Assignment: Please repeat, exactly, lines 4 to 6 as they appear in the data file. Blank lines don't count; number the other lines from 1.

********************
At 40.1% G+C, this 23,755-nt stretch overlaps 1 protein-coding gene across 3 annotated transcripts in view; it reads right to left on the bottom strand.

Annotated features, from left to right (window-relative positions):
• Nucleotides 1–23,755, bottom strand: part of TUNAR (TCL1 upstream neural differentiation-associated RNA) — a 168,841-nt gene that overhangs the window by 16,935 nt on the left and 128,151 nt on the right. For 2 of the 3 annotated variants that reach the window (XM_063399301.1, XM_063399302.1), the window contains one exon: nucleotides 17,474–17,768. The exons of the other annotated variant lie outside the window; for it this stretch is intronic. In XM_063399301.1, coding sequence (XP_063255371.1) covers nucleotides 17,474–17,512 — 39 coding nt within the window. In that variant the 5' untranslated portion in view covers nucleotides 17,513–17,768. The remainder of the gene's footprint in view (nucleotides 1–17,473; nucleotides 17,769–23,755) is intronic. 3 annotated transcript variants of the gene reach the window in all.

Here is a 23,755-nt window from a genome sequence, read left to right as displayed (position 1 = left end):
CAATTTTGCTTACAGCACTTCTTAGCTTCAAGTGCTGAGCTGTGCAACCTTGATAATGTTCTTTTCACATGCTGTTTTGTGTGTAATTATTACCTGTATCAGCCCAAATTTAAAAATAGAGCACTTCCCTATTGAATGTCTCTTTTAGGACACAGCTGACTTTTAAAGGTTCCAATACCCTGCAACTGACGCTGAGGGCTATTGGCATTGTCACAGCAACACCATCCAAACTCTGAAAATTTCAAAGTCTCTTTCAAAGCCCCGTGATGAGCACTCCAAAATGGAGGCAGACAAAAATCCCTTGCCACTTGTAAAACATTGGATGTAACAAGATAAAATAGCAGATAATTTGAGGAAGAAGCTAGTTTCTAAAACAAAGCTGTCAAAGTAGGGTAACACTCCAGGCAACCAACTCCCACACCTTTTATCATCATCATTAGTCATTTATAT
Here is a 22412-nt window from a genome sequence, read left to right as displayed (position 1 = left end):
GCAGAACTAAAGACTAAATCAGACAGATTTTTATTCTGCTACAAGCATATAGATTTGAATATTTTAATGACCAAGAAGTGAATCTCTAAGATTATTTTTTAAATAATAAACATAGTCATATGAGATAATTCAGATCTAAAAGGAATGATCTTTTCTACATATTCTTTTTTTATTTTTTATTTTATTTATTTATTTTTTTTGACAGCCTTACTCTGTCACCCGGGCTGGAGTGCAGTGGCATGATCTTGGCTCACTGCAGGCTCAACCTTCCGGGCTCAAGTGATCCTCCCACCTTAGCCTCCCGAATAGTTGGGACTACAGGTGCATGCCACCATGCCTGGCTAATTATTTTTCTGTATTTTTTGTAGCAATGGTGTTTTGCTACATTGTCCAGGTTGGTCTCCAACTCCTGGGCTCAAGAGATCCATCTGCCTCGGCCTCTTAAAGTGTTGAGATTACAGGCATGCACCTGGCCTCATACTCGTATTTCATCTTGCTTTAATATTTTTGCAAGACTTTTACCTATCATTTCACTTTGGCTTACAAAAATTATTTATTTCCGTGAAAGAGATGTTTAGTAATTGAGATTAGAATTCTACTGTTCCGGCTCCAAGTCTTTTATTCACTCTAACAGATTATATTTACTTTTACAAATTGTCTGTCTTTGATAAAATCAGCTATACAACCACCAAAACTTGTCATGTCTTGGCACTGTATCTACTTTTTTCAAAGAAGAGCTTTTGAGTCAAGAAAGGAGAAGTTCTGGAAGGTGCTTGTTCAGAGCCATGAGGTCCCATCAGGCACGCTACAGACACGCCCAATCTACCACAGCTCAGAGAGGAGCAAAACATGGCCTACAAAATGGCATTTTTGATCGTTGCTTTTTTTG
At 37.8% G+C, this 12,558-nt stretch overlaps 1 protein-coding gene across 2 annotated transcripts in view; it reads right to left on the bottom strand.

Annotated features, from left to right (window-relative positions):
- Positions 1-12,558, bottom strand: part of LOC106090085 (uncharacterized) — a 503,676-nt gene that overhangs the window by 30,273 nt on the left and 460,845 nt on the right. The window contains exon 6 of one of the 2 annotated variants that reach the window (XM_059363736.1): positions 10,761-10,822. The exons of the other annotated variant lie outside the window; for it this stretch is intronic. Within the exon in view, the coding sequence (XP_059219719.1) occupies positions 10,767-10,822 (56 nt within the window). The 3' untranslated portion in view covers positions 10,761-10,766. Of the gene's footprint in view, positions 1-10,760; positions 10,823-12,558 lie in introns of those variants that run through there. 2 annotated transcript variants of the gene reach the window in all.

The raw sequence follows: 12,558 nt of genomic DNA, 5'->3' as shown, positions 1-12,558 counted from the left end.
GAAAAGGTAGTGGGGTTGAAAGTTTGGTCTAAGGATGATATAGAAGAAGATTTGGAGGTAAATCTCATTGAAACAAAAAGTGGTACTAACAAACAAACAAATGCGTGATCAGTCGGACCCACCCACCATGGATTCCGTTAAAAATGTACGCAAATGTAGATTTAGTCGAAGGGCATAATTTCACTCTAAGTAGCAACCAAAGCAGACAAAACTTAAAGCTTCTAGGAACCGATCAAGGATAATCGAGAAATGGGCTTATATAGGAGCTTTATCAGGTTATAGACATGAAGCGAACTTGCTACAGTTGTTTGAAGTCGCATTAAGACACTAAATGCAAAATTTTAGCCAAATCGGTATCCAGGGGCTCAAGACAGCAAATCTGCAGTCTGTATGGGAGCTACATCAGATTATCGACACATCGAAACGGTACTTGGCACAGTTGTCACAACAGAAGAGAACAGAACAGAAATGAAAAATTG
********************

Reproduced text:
Here is a 23,755-nt window from a genome sequence, read left to right as displayed (position 1 = left end):
CAATTTTGCTTACAGCACTTCTTAGCTTCAAGTGCTGAGCTGTGCAACCTTGATAATGTTCTTTTCACATGCTGTTTTGTGTGTAATTATTACCTGTATCAGCCCAAATTTAAAAATAGAGCACTTCCCTATTGAATGTCTCTTTTAGGACACAGCTGACTTTTAAAGGTTCCAATACCCTGCAACTGACGCTGAGGGCTATTGGCATTGTCACAGCAACACCATCCAAACTCTGAAAATTTCAAAGTCTCTTTCAAAGCCCCGTGATGAGCACTCCAAAATGGAGGCAGACAAAAATCCCTTGCCACTTGTAAAACATTGGATGTAACAAGATAAAATAGCAGATAATTTGAGGAAGAAGCTAGTTTCTAAAACAAAGCTGTCAAAGTAGGGTAACACTCCAGGCAACCAACTCCCACACCTTTTATCATCATCATTAGTCATTTATAT
Here is a 22412-nt window from a genome sequence, read left to right as displayed (position 1 = left end):